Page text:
That a user should not be kept waiting unnecessarily is an obvious and humane design principle. It is also humane not to hurry a user; the more general principle is: Users should set the pace of an interaction.
An American human–computer interface expert best known for conceiving and starting the Macintosh project at Apple in the late 1970s.
Perfect communication is person-to-person. You see me, hear me, smell me, touch me. Television is the second form of communication; you can see me and hear me. Radio is the next; you hear me, but you don’t see me. And then comes print. You can’t see or hear me, so you must be able to interpret the kind of person I am from what is on the printed page. That’s where typographic design comes in.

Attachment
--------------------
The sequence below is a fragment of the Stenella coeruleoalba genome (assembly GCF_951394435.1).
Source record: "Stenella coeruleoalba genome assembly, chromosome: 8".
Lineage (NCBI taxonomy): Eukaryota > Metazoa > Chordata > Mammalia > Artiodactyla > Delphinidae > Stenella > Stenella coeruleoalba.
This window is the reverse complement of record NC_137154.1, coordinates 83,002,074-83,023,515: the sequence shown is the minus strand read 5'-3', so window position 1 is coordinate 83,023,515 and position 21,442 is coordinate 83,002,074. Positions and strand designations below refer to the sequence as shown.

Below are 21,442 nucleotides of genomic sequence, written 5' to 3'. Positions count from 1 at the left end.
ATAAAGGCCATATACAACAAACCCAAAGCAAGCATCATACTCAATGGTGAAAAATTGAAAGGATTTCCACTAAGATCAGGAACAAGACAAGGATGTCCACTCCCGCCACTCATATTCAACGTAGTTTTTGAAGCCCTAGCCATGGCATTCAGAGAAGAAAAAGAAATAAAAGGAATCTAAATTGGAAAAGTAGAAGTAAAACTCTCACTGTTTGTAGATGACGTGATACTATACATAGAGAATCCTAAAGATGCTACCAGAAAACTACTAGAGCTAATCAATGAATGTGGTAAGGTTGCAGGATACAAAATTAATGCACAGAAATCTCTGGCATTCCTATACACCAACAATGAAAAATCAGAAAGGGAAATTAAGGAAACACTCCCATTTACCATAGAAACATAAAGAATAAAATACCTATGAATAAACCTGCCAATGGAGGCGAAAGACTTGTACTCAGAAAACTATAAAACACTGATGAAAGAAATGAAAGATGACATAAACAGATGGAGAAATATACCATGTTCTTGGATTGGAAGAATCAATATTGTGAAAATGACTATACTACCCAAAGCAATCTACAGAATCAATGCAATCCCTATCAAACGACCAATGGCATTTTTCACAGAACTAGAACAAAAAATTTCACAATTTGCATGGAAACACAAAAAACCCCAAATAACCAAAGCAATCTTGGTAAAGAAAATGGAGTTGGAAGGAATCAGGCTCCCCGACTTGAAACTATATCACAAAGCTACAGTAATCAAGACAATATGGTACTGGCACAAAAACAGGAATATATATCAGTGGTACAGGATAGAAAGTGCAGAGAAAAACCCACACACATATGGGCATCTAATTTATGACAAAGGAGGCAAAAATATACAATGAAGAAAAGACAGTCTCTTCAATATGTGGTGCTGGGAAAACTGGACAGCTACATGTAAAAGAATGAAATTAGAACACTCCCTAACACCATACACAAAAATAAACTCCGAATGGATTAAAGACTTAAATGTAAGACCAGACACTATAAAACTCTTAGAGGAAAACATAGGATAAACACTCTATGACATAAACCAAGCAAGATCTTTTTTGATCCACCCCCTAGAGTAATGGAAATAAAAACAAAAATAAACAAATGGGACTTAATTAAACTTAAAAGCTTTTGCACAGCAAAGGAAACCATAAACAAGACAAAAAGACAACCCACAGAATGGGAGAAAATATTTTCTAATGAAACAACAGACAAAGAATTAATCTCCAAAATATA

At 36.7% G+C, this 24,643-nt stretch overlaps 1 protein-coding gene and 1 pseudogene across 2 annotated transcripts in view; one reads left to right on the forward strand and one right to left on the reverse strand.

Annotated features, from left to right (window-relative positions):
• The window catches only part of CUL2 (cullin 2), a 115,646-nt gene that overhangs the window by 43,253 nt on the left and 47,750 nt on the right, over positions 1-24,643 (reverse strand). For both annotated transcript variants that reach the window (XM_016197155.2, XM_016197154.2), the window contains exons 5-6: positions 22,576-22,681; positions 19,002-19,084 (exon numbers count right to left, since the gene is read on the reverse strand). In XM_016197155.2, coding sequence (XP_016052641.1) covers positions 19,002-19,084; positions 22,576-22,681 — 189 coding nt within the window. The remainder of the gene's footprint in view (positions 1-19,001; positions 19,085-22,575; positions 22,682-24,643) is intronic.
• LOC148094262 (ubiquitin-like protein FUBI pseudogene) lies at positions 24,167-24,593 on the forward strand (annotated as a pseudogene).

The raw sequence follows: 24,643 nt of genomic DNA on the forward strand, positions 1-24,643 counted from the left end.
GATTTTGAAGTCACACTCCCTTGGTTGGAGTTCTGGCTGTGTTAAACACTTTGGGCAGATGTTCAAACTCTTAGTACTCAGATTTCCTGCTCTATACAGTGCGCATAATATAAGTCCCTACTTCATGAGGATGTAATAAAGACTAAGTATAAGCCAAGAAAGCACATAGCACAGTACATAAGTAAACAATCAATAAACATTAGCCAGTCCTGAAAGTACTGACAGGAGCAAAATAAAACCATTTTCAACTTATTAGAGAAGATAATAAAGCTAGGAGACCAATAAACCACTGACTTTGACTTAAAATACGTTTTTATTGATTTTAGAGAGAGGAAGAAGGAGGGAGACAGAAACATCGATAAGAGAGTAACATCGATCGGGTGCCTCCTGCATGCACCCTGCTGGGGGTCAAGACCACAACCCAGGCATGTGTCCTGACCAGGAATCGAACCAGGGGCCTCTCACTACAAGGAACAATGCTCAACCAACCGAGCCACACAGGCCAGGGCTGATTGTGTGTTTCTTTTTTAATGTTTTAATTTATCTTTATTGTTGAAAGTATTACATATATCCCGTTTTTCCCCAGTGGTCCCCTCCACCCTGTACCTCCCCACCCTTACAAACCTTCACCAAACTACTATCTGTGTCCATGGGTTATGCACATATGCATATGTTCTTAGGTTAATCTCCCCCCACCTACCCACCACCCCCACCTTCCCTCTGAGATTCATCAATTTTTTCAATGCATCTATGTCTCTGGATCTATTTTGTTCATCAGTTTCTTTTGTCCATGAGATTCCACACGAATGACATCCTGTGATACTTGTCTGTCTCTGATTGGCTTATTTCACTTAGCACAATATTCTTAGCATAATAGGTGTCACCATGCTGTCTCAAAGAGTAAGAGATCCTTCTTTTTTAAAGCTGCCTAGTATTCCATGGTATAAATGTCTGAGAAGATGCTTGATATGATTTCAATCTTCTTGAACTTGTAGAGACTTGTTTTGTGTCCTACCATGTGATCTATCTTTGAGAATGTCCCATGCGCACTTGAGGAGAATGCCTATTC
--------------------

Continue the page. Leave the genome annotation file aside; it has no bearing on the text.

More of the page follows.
An American film producer, actor, film director, screenwriter, film editor, and cinematographer.
The best way to answer difficult questions is to avoid the need to ask them.
Software engineer and designer who worked for Apple for over fifteen years. Ken worked on the software teams that created the Safari web browser, iPhone, iPad, and Apple Watch.
Rules can be broken – but never ignored.
A writer, award-winning graphic designer and the head of the MA course of Art at the Colchester Institute.